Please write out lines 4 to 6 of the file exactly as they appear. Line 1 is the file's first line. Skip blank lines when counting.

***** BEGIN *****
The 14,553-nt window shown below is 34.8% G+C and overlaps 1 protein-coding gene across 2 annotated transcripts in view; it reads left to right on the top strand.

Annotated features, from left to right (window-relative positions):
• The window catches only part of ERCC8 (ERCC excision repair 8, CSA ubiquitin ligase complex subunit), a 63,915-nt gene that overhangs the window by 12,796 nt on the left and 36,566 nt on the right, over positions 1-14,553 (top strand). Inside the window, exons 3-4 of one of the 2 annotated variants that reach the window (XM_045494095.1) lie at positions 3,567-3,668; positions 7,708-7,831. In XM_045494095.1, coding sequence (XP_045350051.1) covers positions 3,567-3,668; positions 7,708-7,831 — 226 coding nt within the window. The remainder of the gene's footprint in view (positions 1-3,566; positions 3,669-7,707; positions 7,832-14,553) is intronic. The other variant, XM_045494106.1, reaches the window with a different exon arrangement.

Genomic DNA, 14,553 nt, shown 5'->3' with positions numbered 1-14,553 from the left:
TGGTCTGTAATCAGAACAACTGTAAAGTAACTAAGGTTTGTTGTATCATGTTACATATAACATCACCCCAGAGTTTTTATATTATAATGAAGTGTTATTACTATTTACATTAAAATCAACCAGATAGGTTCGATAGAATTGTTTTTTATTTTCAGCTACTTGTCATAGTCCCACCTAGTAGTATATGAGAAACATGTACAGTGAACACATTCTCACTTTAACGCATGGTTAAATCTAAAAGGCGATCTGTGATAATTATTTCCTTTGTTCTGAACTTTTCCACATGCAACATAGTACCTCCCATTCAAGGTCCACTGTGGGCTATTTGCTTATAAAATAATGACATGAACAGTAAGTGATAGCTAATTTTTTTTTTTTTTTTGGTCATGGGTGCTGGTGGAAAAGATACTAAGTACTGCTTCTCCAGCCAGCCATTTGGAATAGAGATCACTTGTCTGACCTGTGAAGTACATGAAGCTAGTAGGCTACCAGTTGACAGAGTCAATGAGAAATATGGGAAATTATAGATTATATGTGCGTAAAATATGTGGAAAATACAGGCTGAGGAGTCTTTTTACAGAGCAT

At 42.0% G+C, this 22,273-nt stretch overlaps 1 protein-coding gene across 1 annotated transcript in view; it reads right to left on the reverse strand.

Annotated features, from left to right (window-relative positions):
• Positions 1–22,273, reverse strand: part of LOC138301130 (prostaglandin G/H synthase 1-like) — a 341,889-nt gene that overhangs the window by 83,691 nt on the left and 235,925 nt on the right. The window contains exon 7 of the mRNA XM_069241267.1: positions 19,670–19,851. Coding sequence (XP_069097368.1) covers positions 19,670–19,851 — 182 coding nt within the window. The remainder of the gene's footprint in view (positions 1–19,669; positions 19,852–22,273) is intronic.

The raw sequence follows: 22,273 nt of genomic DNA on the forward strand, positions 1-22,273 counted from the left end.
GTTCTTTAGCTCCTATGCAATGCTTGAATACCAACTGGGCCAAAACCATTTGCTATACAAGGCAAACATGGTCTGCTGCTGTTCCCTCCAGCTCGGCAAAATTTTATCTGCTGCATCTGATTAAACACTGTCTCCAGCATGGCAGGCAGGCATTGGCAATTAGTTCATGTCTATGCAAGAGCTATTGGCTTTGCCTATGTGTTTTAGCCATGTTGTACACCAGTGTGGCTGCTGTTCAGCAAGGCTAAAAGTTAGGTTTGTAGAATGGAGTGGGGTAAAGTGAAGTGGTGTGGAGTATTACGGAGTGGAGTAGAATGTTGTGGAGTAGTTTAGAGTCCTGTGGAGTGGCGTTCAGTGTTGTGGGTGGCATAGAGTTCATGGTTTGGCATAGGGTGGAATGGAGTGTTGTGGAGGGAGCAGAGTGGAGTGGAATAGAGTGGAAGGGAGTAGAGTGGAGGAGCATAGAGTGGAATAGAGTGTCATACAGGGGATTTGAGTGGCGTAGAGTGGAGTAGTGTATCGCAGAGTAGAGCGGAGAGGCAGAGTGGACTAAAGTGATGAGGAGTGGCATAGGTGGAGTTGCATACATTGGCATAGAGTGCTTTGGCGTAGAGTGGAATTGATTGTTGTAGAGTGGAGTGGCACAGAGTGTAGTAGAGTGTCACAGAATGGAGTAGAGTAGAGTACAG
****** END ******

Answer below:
Genomic DNA, 14,553 nt, shown 5'->3' with positions numbered 1-14,553 from the left:
TGGTCTGTAATCAGAACAACTGTAAAGTAACTAAGGTTTGTTGTATCATGTTACATATAACATCACCCCAGAGTTTTTATATTATAATGAAGTGTTATTACTATTTACATTAAAATCAACCAGATAGGTTCGATAGAATTGTTTTTTATTTTCAGCTACTTGTCATAGTCCCACCTAGTAGTATATGAGAAACATGTACAGTGAACACATTCTCACTTTAACGCATGGTTAAATCTAAAAGGCGATCTGTGATAATTATTTCCTTTGTTCTGAACTTTTCCACATGCAACATAGTACCTCCCATTCAAGGTCCACTGTGGGCTATTTGCTTATAAAATAATGACATGAACAGTAAGTGATAGCTAATTTTTTTTTTTTTTTTGGTCATGGGTGCTGGTGGAAAAGATACTAAGTACTGCTTCTCCAGCCAGCCATTTGGAATAGAGATCACTTGTCTGACCTGTGAAGTACATGAAGCTAGTAGGCTACCAGTTGACAGAGTCAATGAGAAATATGGGAAATTATAGATTATATGTGCGTAAAATATGTGGAAAATACAGGCTGAGGAGTCTTTTTACAGAGCAT

At 42.0% G+C, this 22,273-nt stretch overlaps 1 protein-coding gene across 1 annotated transcript in view; it reads right to left on the reverse strand.